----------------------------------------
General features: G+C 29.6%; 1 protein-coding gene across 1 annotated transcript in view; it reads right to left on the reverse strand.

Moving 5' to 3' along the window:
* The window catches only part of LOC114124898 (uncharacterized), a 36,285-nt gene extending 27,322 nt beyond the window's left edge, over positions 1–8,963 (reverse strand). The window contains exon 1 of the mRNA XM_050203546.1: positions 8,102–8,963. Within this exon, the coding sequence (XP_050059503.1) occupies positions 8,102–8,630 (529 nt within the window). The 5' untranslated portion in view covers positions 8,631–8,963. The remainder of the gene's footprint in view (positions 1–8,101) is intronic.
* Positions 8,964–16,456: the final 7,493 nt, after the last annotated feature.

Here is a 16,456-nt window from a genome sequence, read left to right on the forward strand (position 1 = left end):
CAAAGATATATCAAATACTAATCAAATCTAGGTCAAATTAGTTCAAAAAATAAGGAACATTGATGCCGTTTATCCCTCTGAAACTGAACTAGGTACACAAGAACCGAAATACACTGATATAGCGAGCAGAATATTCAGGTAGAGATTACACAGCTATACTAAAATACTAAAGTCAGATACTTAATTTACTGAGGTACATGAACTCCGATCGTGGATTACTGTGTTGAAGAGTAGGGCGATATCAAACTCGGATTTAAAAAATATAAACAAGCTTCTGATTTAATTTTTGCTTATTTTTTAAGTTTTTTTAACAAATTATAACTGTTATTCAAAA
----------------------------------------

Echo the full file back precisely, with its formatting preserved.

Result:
General features: G+C 29.6%; 1 protein-coding gene across 1 annotated transcript in view; it reads right to left on the reverse strand.

Moving 5' to 3' along the window:
* The window catches only part of LOC114124898 (uncharacterized), a 36,285-nt gene extending 27,322 nt beyond the window's left edge, over positions 1–8,963 (reverse strand). The window contains exon 1 of the mRNA XM_050203546.1: positions 8,102–8,963. Within this exon, the coding sequence (XP_050059503.1) occupies positions 8,102–8,630 (529 nt within the window). The 5' untranslated portion in view covers positions 8,631–8,963. The remainder of the gene's footprint in view (positions 1–8,101) is intronic.
* Positions 8,964–16,456: the final 7,493 nt, after the last annotated feature.

Here is a 16,456-nt window from a genome sequence, read left to right on the forward strand (position 1 = left end):
CAAAGATATATCAAATACTAATCAAATCTAGGTCAAATTAGTTCAAAAAATAAGGAACATTGATGCCGTTTATCCCTCTGAAACTGAACTAGGTACACAAGAACCGAAATACACTGATATAGCGAGCAGAATATTCAGGTAGAGATTACACAGCTATACTAAAATACTAAAGTCAGATACTTAATTTACTGAGGTACATGAACTCCGATCGTGGATTACTGTGTTGAAGAGTAGGGCGATATCAAACTCGGATTTAAAAAATATAAACAAGCTTCTGATTTAATTTTTGCTTATTTTTTAAGTTTTTTTAACAAATTATAACTGTTATTCAAAA